Despite concerns about climate change, Virginia’s largest electric utility still generates more than half of its electricity from fossil fuels, and by 2027 Dominion Power expects to get  nearly 60% of its power from coal and gas. 

The state’s other electric utility, Appalachian Power, is also big on carbon-based fuel.  By 2020, parent company AEP says 79% of its power will come from burning coal and gas. 

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Critics say Virginia lags behind neighboring states in the development of wind and solar power, in part because lawmakers are influenced by two monopolies – Dominion and Appalachian Power. 

It’s more profitable for them to stay with fossil fuels and nuclear power, and the state requires them to keep prices down, but supporters of renewable energy say lawmakers are coming around.

According to Virginia Dominion Power the average monthly residential electric bill in the state is $119.82 a month.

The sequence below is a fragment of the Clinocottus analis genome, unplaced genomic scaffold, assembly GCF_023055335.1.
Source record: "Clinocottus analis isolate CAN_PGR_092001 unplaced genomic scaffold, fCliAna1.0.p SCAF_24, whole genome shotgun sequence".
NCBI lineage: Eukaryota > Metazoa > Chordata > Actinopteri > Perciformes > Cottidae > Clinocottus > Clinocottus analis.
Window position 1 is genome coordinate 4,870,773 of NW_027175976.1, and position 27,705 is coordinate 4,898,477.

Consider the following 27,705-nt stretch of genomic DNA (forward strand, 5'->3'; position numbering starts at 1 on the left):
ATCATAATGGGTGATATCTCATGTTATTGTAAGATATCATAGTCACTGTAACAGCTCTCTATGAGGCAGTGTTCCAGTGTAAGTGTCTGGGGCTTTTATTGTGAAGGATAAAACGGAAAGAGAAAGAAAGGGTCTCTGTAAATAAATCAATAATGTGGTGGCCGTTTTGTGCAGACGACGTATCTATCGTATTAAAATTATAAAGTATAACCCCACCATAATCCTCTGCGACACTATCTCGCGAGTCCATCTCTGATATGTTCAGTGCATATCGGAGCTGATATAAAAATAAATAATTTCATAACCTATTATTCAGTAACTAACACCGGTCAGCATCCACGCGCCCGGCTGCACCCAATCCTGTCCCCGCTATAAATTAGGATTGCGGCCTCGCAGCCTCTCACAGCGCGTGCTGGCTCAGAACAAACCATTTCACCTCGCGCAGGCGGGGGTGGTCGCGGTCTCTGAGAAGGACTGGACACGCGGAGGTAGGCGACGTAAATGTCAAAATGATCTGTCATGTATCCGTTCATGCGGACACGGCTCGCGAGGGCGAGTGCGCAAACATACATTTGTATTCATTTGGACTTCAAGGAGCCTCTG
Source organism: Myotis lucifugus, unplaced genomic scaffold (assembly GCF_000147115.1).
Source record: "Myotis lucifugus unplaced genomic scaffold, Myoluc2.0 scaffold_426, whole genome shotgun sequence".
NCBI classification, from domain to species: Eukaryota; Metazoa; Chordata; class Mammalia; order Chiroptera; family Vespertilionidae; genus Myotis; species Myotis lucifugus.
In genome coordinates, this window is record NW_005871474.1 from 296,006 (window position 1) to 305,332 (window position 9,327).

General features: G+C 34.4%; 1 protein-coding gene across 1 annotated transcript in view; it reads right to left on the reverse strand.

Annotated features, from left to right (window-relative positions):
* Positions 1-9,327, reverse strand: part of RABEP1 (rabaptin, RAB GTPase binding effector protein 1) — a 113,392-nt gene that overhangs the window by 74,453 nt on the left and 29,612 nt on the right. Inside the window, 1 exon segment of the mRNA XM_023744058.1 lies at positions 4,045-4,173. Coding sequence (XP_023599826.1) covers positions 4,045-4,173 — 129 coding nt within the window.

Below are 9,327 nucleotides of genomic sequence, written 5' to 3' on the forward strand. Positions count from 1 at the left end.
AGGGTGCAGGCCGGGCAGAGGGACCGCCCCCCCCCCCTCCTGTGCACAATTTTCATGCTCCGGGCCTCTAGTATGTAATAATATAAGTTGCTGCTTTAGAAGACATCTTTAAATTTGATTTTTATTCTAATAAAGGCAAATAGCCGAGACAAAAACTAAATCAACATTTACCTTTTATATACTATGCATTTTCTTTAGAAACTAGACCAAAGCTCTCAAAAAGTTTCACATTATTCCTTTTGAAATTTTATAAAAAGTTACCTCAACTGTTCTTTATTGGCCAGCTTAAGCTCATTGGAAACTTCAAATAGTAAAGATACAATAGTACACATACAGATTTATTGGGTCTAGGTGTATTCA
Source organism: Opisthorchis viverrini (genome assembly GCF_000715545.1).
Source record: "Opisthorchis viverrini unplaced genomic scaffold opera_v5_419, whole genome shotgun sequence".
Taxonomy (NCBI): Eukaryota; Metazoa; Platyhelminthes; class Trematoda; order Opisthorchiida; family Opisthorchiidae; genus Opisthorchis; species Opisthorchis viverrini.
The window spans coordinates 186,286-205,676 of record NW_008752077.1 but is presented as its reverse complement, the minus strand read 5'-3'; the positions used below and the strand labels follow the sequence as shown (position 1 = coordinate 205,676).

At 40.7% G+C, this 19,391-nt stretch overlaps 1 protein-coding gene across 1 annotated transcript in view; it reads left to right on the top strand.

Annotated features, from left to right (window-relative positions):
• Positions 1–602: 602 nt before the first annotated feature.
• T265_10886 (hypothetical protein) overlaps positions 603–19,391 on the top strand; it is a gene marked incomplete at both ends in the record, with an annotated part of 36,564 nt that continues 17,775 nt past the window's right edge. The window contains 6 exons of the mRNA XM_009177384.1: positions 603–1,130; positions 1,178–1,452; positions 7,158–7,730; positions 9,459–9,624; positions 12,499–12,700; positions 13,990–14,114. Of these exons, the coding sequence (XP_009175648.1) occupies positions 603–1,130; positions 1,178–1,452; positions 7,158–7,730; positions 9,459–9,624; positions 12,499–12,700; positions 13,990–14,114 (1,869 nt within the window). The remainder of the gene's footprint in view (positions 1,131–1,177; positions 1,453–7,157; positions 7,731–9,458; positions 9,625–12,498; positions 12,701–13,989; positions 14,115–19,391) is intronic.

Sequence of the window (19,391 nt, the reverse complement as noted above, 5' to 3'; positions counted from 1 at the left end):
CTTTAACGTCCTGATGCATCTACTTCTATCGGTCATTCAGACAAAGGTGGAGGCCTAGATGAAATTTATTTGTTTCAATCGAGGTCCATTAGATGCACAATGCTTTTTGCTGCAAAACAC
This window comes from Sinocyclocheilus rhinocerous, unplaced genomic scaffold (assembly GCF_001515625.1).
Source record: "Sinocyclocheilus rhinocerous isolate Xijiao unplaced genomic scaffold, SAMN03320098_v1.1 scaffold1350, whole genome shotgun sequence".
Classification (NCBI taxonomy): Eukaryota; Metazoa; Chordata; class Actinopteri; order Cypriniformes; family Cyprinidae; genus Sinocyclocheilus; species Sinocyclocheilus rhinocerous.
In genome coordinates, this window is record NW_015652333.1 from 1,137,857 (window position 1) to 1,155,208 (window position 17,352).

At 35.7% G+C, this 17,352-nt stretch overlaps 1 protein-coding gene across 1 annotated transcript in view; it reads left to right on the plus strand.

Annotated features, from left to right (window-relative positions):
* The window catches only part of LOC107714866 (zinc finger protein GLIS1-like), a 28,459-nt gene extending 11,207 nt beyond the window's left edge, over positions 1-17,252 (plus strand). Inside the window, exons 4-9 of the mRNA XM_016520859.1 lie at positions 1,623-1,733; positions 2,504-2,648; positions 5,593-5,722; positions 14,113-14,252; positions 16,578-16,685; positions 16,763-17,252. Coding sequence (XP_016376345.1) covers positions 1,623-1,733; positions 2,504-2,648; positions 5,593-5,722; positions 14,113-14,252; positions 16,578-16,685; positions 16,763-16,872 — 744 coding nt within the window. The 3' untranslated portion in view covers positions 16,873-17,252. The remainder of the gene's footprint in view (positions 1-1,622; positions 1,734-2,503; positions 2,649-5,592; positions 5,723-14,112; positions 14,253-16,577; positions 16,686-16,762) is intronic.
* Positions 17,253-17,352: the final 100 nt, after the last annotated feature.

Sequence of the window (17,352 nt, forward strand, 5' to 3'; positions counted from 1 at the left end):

With the deep temperatures of winter and depending on our heat source we can find bills for a single month two to three times that amount.

But there's a method of home construction that for one homeowner has cut their electric bill by more than half the state average.

“Our typical energy bill is actually as low as $40 to as high as $62 to $65 so far. Our annual energy usage is so much lower than a standard home’s”  

The European Union is pushing member states to go green -- offering incentives and requiring that utilities cut their carbon emissions and increase their use of renewable energy sources by 20%.  That sounds like a noble goal, but it may be having unintended consequences in Virginia and neighboring states – consequences that have some environmentalists up in arms. 

Southwestern Virginia is home to one of the most botanically diverse forests in the temperate world....where roughly 7 out of every 10 acres here is forestland.  Some loggers say the best way to preserve this bounty for future generations is by logging it… carefully.